Parley Proposes Investigation Of Student Rule'39Engineers I
____ ~To Collect Dues Id
ets Seven. Men
UNIVERSITY OF 1iCHIGAN
OiiEG.E 01 ENL.INEERiING
SCHEDULE OF EXAMINATION
June 3 to June 13, 1939
NOTE: For courses having both lectures and quizzes, the Time
of Exercise is the time of the first lecture period of the week; for
courses having quizzes only, the Time of Exercise is the time of the
first quiz period.
Drawing and laboratory work may be continued through the
examination period in amount equal to that normally devoted to
such work during one week.
Certain courses will be examined at special periods as noted below
the regular schedule. All cases of conflicts between assigned examina-
tion periods must be reported for adjustment to Professor D. W. Mc-
Cready, Room 3209 East Engineering Building, before May 31. To avoid
misunderstandings and errors, each student should receive notifica-
tion from his instructor of the time and place of his appearance in
each course during the period June 3 to June 13.
No single course is permitted more than four hours of examina-
tion. No date of examination may be changed without the consent of
the Classification Committee.
Time Of Exercise Time Of Examinatiwm
(at 8 Wednesday, June 7 ...... 8-12
(at 9 Monday, June 5 ......... 2-6
(at 10 Tuesday, June 6 ........ 8-12
MONDAY (at 11 Monday, June 5 ......... 8-12
(at 1 Monday, June 12 ...... 8-12
(at 2 Saturday, June 3 ........8-12
(at 3 Thursday, June 8 .......8-12
(at 8 Monday, June 12 ........ 2-6
(at 9 Tuesday, June 6... .....2-6
(at 10 Thursday, June 8 .........2-6
Friday, June 9 ...........2-6
(at 1 Tuesday, June 13 ........ 8-12
(at 2 Friday, June 9.........8-12
(at 3 Saturday, June 10 ........2-6
Drawing 1; E.M. 1, 2; C.E. 2 *Saturday, June 3........2-6
Surv. 1, 2, 4; German; Spanish *Wednesday, June 7 ......2-6
M.E. 3; Drawing 2 *Saturday, June 10 ......8-12
Met. Proc. 2, 3, 4 *Thursday, June 8 .......8-12
Economics *Saturday, June 10 ......2-6
Drawing 3; French *Tuesday, June 13.......2-6
E.E. 2a; Physics 45 *Friday, June 9 .........8-12
*This may be used as an irregular period provided there is no con-
flict with the regular printed schedule above.
Enrollments In Youth Hostels.
Are Double Last Year's Rate
Young people in the United States
are signing up for American Youth
Hostels sponsored trips twice as fast
as last year, this quickly expanding
travel organization with headquarters
in Northfield, Mass., reported re-'
Trip No. 1 to Holland, Germany,
Switzerland, France and Belgium is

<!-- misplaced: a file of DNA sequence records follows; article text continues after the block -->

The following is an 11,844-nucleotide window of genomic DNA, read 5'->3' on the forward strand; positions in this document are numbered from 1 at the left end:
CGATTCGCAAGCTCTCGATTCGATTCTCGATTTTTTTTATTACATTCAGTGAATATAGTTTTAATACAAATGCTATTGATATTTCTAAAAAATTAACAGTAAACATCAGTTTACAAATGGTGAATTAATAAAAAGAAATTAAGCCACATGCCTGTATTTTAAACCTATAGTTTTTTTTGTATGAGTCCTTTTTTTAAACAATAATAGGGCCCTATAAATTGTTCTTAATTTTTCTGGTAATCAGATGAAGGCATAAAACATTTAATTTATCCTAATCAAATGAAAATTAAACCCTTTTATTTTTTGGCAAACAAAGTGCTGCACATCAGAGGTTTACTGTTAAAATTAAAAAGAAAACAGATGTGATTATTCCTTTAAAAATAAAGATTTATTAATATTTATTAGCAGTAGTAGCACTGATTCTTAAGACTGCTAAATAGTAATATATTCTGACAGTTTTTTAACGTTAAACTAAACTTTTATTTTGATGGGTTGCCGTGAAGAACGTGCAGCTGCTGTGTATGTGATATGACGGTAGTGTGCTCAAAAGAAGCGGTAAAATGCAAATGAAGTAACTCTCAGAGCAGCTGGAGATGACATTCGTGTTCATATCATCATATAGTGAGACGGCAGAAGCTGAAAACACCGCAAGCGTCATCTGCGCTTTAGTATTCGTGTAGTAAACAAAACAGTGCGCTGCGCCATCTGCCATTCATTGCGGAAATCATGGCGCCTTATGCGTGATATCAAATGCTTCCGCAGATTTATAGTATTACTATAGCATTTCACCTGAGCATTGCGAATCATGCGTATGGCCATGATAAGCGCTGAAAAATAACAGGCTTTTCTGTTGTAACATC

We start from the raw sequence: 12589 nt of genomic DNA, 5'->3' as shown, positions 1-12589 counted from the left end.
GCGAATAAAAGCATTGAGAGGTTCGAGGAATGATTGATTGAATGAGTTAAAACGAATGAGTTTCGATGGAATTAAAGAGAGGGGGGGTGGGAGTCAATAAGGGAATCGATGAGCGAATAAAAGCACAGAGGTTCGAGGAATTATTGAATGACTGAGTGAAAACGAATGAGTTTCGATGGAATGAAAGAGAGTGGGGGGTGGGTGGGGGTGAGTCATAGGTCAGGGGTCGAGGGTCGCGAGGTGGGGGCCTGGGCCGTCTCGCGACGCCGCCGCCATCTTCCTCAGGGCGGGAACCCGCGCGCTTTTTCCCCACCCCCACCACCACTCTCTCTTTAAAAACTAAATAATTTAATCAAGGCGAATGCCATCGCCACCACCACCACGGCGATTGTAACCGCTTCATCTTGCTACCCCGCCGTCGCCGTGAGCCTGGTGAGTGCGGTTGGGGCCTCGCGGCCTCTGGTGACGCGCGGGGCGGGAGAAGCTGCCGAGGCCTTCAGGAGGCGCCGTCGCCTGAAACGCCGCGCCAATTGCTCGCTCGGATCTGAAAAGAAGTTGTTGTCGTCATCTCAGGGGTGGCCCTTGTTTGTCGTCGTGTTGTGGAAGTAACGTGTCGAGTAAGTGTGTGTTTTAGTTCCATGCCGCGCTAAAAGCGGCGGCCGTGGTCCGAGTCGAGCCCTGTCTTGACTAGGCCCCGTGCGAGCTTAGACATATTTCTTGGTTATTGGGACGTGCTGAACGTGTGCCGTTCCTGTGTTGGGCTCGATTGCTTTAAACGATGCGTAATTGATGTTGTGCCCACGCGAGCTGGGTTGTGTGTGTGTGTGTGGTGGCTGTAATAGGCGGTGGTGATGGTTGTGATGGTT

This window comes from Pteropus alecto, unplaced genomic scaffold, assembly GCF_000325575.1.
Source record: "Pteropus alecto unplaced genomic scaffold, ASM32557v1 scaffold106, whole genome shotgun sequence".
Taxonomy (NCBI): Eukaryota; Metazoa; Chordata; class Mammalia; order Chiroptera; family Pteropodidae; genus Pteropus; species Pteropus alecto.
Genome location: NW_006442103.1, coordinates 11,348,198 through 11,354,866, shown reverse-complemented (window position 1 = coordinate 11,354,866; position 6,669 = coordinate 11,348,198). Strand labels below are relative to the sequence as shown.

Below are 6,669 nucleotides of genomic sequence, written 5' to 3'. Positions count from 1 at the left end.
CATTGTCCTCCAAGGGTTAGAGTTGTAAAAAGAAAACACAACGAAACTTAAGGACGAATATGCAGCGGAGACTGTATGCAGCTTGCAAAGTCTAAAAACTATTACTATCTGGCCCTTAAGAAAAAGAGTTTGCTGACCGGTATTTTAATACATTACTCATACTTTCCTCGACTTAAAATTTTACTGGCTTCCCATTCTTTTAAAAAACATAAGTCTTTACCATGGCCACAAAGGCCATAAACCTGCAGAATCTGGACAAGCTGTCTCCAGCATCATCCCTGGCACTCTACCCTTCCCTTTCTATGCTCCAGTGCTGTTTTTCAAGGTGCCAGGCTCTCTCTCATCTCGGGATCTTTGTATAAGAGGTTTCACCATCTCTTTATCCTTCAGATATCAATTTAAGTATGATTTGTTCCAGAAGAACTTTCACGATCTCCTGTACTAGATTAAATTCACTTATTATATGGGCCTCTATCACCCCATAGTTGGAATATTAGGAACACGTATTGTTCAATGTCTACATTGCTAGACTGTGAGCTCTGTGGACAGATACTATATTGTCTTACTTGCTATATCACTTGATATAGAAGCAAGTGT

the most popular so far this spring.
The group sails July 1, returning
Sept. 5 to New York City. Other AYH
trips abroad take hostelers to Eng-
land, Scotland, Ireland, Scandinavia,
the Baltic states, Poland, Hungary,
Yugoslavia and a Mediterranean
cruise including the Dalmatian Coast,
Italy and North Africa.
The economical cost of hostel trips
is made possible by careful planning
and the use of bicycles or boats and
hostels where the overnight cost is
sometimes less than 25c.
United States AYH trips are the
cheapest with only railroad tickets to
buy. The Pioneer group to Mexico
will leave Laredo, Texas. July 10 to
Bridge Probe Over,E
Dickinson Claims E
LANSING, April 24.-(P)-Gover-
nor Dickinson said today an investi-
gation of commissions paid to Frank
D. McKay in connection with the
financing of the Blue Water Interna-
tional Bridge seemed complete.
He referred to an inquiry and re-
port by Attorney General Thomas
Read which declared state and fed-
eral investigators were convinced the
transaction involved no violation of
Declaring the public was entitled
to a statement of his views, Governor
Dickinson said he was "convinced
that a special effort has been made
to get at the facts with no appear-
ance of a 'whitewash'."
investigate the possibility of new hos-
tels and to open the way for future
AYH trips to Mexico. This group of
ten under the guidance of expert
leaders will study Mexican archaeol-
ogy, art and history and will endeavor
to become acquainted with the people,
while cycling through the country.
Legal Library Displays
An exhibit of pictures of George
Washington's inauguration and other
highlights in his career together with
some of his biographies is now on dis-
play in the Legal Research Library.
The exhibit, arranged by Esther
Betz, assistant law librarian, includes
"An Eulogy On General George
Washington" written in 1800 by Jos-
eph Story and a facsimile of the final
manuscript in a volume entitled
"Washington's Farewell Address."
Copies of all the drafts of Washing-
ton, Hamilton and Madison including
their correspendence and other sup-
porting documents are also shown.
The pictures on display are: the
tomb at Mount Vernon to which the
bodies of the first President and his
wife were removed in 1837; the Hou-
don statue of Washington which
stands in the rotunda of the Virginia
State Capitol at Richmond; a por-
trait of Martha Washington painted
in Philadelphia by Gilbert Stuart in
1796; a painting of Washington de-
livering his first inaugural speech be-
fore the First Congress; Washington
travelling by boat to New York City
to take the oath of office and Wash-
ington taking the oath on the balcony
of Federal Hall April 30, 1789.
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